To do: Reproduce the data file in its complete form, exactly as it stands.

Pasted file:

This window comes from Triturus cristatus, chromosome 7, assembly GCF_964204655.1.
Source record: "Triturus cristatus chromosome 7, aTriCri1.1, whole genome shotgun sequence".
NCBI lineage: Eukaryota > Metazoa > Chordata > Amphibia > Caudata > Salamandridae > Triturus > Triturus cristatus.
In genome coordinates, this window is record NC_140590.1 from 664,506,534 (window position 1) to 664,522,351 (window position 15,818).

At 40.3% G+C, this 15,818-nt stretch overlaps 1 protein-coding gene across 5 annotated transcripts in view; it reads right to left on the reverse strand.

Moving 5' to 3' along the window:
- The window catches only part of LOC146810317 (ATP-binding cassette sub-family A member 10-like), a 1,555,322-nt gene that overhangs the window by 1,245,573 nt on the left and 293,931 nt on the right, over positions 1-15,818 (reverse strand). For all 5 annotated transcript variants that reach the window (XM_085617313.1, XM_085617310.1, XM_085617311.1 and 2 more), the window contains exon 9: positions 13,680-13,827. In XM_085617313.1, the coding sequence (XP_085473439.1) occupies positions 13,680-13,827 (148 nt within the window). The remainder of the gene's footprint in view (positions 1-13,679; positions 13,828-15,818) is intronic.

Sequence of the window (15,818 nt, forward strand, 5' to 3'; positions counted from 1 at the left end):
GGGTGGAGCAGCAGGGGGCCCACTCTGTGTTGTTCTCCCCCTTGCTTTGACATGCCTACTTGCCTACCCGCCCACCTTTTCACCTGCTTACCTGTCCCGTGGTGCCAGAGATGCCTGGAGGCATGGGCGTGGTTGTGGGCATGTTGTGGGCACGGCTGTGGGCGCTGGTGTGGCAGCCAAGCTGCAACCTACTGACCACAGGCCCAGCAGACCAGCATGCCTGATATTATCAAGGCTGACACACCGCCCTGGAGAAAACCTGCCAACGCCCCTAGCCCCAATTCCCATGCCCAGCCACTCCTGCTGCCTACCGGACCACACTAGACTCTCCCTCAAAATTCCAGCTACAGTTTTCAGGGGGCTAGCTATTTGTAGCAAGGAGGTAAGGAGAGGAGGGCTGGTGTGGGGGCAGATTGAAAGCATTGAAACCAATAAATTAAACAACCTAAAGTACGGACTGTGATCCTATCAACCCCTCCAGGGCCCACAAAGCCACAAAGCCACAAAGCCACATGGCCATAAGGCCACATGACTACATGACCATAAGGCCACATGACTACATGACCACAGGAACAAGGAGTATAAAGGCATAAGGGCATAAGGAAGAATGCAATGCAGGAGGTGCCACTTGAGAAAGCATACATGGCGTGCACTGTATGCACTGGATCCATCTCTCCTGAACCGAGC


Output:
This window comes from Triturus cristatus, chromosome 7, assembly GCF_964204655.1.
Source record: "Triturus cristatus chromosome 7, aTriCri1.1, whole genome shotgun sequence".
NCBI lineage: Eukaryota > Metazoa > Chordata > Amphibia > Caudata > Salamandridae > Triturus > Triturus cristatus.
In genome coordinates, this window is record NC_140590.1 from 664,506,534 (window position 1) to 664,522,351 (window position 15,818).

At 40.3% G+C, this 15,818-nt stretch overlaps 1 protein-coding gene across 5 annotated transcripts in view; it reads right to left on the reverse strand.

Moving 5' to 3' along the window:
- The window catches only part of LOC146810317 (ATP-binding cassette sub-family A member 10-like), a 1,555,322-nt gene that overhangs the window by 1,245,573 nt on the left and 293,931 nt on the right, over positions 1-15,818 (reverse strand). For all 5 annotated transcript variants that reach the window (XM_085617313.1, XM_085617310.1, XM_085617311.1 and 2 more), the window contains exon 9: positions 13,680-13,827. In XM_085617313.1, the coding sequence (XP_085473439.1) occupies positions 13,680-13,827 (148 nt within the window). The remainder of the gene's footprint in view (positions 1-13,679; positions 13,828-15,818) is intronic.

Sequence of the window (15,818 nt, forward strand, 5' to 3'; positions counted from 1 at the left end):
GGGTGGAGCAGCAGGGGGCCCACTCTGTGTTGTTCTCCCCCTTGCTTTGACATGCCTACTTGCCTACCCGCCCACCTTTTCACCTGCTTACCTGTCCCGTGGTGCCAGAGATGCCTGGAGGCATGGGCGTGGTTGTGGGCATGTTGTGGGCACGGCTGTGGGCGCTGGTGTGGCAGCCAAGCTGCAACCTACTGACCACAGGCCCAGCAGACCAGCATGCCTGATATTATCAAGGCTGACACACCGCCCTGGAGAAAACCTGCCAACGCCCCTAGCCCCAATTCCCATGCCCAGCCACTCCTGCTGCCTACCGGACCACACTAGACTCTCCCTCAAAATTCCAGCTACAGTTTTCAGGGGGCTAGCTATTTGTAGCAAGGAGGTAAGGAGAGGAGGGCTGGTGTGGGGGCAGATTGAAAGCATTGAAACCAATAAATTAAACAACCTAAAGTACGGACTGTGATCCTATCAACCCCTCCAGGGCCCACAAAGCCACAAAGCCACAAAGCCACATGGCCATAAGGCCACATGACTACATGACCATAAGGCCACATGACTACATGACCACAGGAACAAGGAGTATAAAGGCATAAGGGCATAAGGAAGAATGCAATGCAGGAGGTGCCACTTGAGAAAGCATACATGGCGTGCACTGTATGCACTGGATCCATCTCTCCTGAACCGAGC